If it feels like I'm talking around my reaction to “Chappie,” that's because I am. There are some films that are frustrating to write about because of the things that are good about them. If anything, it's that almost-realized potential that drives me insane. It's so much easier to just dismiss a film if there's nothing about it that works. When you have a film like this, where there is something genuinely amazing happening, it becomes far more irritating to see so many other things about the film not work at all. “Chappie” feels like Blomkamp and his co-writer Terri Tatchell had three or four different films they wanted to make, and instead of figuring out which one actually worked, they just made them all at the same time. Is “Chappie” a story about a weapons company torn between building weapons that humans use and building weapons that replace humans altogether? Is “Chappie” a story about that moment in human evolution where we meet the thing that will replace us? Is “Chappie” a hard-boiled crime drama about the way a humanoid weapon turns three criminals into better people? Is it a relationship picture about a fully sentient robot asking his maker why he's been made to die? Or is it a gigantic collision of stories and styles that lurches from scene to scene with little or no regard for either logic or grace in storytelling?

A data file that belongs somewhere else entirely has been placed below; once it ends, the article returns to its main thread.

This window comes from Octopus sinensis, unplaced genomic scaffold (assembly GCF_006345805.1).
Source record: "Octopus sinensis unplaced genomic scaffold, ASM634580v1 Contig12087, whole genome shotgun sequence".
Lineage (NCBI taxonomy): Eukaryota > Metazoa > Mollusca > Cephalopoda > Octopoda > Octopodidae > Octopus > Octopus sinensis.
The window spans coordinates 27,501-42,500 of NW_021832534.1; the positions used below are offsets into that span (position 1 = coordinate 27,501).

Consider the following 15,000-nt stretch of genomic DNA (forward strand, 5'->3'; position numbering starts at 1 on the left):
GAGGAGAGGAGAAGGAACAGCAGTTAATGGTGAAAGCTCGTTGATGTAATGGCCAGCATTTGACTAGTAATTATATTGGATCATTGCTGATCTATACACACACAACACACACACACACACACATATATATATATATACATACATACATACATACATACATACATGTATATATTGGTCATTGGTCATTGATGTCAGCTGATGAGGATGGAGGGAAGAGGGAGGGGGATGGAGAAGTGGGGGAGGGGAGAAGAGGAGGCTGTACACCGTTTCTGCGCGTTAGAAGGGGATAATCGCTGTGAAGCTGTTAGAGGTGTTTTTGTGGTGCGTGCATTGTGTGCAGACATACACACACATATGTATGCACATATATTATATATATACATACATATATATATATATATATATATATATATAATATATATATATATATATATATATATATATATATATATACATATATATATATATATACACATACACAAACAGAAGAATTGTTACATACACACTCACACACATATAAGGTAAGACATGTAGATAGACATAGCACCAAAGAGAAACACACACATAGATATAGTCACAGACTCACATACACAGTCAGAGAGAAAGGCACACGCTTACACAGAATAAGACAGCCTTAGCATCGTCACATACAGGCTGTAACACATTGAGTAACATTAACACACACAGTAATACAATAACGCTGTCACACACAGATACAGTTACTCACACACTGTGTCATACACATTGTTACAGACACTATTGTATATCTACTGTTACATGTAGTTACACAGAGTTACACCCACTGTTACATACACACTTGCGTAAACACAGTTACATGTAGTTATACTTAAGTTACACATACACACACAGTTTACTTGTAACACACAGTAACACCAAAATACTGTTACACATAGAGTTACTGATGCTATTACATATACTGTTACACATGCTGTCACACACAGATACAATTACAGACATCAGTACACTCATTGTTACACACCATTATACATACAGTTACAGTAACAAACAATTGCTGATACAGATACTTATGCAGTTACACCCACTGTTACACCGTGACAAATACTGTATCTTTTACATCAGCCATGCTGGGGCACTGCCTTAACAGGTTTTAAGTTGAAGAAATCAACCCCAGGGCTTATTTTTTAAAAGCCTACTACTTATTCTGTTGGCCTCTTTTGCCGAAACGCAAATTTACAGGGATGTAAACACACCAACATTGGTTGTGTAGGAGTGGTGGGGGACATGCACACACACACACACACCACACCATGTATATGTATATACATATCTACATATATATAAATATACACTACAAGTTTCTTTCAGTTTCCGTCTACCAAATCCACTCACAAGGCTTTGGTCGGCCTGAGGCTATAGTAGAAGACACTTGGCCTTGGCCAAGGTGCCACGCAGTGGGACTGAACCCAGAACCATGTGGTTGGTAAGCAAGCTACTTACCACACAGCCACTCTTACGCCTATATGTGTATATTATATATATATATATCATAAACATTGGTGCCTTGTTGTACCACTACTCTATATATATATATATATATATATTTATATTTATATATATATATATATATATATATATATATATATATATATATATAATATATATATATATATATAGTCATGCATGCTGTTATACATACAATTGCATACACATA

Sadly, it's the last one, and more than anything, it is a lack of focus that seems to hurt Blomkamp here. When you're trying to tell four or five different stories, none of them get told well. For example, a major part of the film deals with the rivalry between Deon Wilson (Dev Patel) and Vincent Moore (Hugh Jackman). Both of them work for the same tech company, which, by the way, appears to have the worst security in Western civilization based on the way people are constantly waltzing in and out of the building with robots and vehicles and important technology. Deon is the guy behind the Scout robots, which are the fully autonomous robots that all look like Chappie, while Vincent backs a bigger remote-controlled assault device called The Moose. In some ways, “Chappie” plays like “Robocop” turned inside out. Chappie is built to be a killing machine that represents the emotionless enforcement of the law, but gradually starts to manifest a human soul, and The Moose makes a nice stand-in for the ED-209. One of the decisions I find baffling here is the way Blomkamp throws in two or three gore shots that are so wildly extreme that you can't argue with the R rating. But the rest of the film plays in a way that could easily have been a PG-13 or even a PG. I know that Blomkamp has a fondness for the hyperviolence, and there's one gag here that made me cackle, but when it's held to just these few moments, it feels wildly out-of-place.